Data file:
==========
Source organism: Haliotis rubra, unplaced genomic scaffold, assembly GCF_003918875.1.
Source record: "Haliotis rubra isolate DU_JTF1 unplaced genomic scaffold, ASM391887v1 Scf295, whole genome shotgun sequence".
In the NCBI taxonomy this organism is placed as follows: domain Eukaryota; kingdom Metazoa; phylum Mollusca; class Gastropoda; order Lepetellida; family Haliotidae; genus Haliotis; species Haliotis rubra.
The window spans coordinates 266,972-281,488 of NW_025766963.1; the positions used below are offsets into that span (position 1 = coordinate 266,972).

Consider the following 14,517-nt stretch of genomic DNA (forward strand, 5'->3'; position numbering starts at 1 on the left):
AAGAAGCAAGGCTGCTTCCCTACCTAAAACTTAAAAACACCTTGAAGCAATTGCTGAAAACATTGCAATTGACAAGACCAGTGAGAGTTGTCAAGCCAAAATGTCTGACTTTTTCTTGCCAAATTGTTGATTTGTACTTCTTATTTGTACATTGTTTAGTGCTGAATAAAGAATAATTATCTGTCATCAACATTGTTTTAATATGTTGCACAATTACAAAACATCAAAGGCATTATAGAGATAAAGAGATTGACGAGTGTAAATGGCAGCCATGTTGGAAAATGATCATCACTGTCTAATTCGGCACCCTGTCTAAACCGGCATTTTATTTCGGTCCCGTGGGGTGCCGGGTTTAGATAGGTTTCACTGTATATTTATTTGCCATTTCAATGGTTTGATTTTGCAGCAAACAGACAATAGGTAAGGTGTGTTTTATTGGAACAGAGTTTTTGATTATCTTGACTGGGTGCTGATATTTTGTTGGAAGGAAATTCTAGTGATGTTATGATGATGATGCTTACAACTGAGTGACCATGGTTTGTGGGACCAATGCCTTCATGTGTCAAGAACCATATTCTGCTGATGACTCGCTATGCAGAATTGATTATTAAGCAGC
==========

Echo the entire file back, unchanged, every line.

Source organism: Haliotis rubra, unplaced genomic scaffold, assembly GCF_003918875.1.
Source record: "Haliotis rubra isolate DU_JTF1 unplaced genomic scaffold, ASM391887v1 Scf295, whole genome shotgun sequence".
In the NCBI taxonomy this organism is placed as follows: domain Eukaryota; kingdom Metazoa; phylum Mollusca; class Gastropoda; order Lepetellida; family Haliotidae; genus Haliotis; species Haliotis rubra.
The window spans coordinates 266,972-281,488 of NW_025766963.1; the positions used below are offsets into that span (position 1 = coordinate 266,972).

Consider the following 14,517-nt stretch of genomic DNA (forward strand, 5'->3'; position numbering starts at 1 on the left):
AAGAAGCAAGGCTGCTTCCCTACCTAAAACTTAAAAACACCTTGAAGCAATTGCTGAAAACATTGCAATTGACAAGACCAGTGAGAGTTGTCAAGCCAAAATGTCTGACTTTTTCTTGCCAAATTGTTGATTTGTACTTCTTATTTGTACATTGTTTAGTGCTGAATAAAGAATAATTATCTGTCATCAACATTGTTTTAATATGTTGCACAATTACAAAACATCAAAGGCATTATAGAGATAAAGAGATTGACGAGTGTAAATGGCAGCCATGTTGGAAAATGATCATCACTGTCTAATTCGGCACCCTGTCTAAACCGGCATTTTATTTCGGTCCCGTGGGGTGCCGGGTTTAGATAGGTTTCACTGTATATTTATTTGCCATTTCAATGGTTTGATTTTGCAGCAAACAGACAATAGGTAAGGTGTGTTTTATTGGAACAGAGTTTTTGATTATCTTGACTGGGTGCTGATATTTTGTTGGAAGGAAATTCTAGTGATGTTATGATGATGATGCTTACAACTGAGTGACCATGGTTTGTGGGACCAATGCCTTCATGTGTCAAGAACCATATTCTGCTGATGACTCGCTATGCAGAATTGATTATTAAGCAGC